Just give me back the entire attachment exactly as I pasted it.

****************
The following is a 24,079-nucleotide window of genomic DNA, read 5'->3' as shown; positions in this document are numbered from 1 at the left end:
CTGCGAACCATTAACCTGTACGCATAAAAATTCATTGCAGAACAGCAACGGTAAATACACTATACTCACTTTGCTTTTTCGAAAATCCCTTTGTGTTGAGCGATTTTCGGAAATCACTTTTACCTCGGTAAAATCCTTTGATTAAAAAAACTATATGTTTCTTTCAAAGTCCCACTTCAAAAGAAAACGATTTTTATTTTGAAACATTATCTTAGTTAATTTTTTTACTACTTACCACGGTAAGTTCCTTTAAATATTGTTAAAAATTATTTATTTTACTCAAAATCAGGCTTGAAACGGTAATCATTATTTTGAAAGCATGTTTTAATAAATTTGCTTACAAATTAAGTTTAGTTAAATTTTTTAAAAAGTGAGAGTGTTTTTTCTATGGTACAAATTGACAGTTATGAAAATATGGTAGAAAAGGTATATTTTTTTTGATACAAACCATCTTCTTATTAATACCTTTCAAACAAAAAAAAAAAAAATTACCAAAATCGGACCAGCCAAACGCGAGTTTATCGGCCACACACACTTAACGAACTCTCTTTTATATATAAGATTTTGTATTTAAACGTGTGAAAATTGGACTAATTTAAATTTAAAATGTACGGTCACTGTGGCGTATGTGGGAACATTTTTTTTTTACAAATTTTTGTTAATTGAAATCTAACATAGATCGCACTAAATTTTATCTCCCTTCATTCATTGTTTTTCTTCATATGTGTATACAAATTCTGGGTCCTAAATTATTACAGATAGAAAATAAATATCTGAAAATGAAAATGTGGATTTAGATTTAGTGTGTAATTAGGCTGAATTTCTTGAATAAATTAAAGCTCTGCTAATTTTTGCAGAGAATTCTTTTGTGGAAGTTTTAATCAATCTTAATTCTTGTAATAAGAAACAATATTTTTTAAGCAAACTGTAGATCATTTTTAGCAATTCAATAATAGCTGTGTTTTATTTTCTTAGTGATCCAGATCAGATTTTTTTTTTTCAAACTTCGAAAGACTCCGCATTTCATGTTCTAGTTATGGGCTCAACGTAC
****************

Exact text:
The following is a 24,079-nucleotide window of genomic DNA, read 5'->3' as shown; positions in this document are numbered from 1 at the left end:
CTGCGAACCATTAACCTGTACGCATAAAAATTCATTGCAGAACAGCAACGGTAAATACACTATACTCACTTTGCTTTTTCGAAAATCCCTTTGTGTTGAGCGATTTTCGGAAATCACTTTTACCTCGGTAAAATCCTTTGATTAAAAAAACTATATGTTTCTTTCAAAGTCCCACTTCAAAAGAAAACGATTTTTATTTTGAAACATTATCTTAGTTAATTTTTTTACTACTTACCACGGTAAGTTCCTTTAAATATTGTTAAAAATTATTTATTTTACTCAAAATCAGGCTTGAAACGGTAATCATTATTTTGAAAGCATGTTTTAATAAATTTGCTTACAAATTAAGTTTAGTTAAATTTTTTAAAAAGTGAGAGTGTTTTTTCTATGGTACAAATTGACAGTTATGAAAATATGGTAGAAAAGGTATATTTTTTTTGATACAAACCATCTTCTTATTAATACCTTTCAAACAAAAAAAAAAAAAATTACCAAAATCGGACCAGCCAAACGCGAGTTTATCGGCCACACACACTTAACGAACTCTCTTTTATATATAAGATTTTGTATTTAAACGTGTGAAAATTGGACTAATTTAAATTTAAAATGTACGGTCACTGTGGCGTATGTGGGAACATTTTTTTTTTACAAATTTTTGTTAATTGAAATCTAACATAGATCGCACTAAATTTTATCTCCCTTCATTCATTGTTTTTCTTCATATGTGTATACAAATTCTGGGTCCTAAATTATTACAGATAGAAAATAAATATCTGAAAATGAAAATGTGGATTTAGATTTAGTGTGTAATTAGGCTGAATTTCTTGAATAAATTAAAGCTCTGCTAATTTTTGCAGAGAATTCTTTTGTGGAAGTTTTAATCAATCTTAATTCTTGTAATAAGAAACAATATTTTTTAAGCAAACTGTAGATCATTTTTAGCAATTCAATAATAGCTGTGTTTTATTTTCTTAGTGATCCAGATCAGATTTTTTTTTTTCAAACTTCGAAAGACTCCGCATTTCATGTTCTAGTTATGGGCTCAACGTAC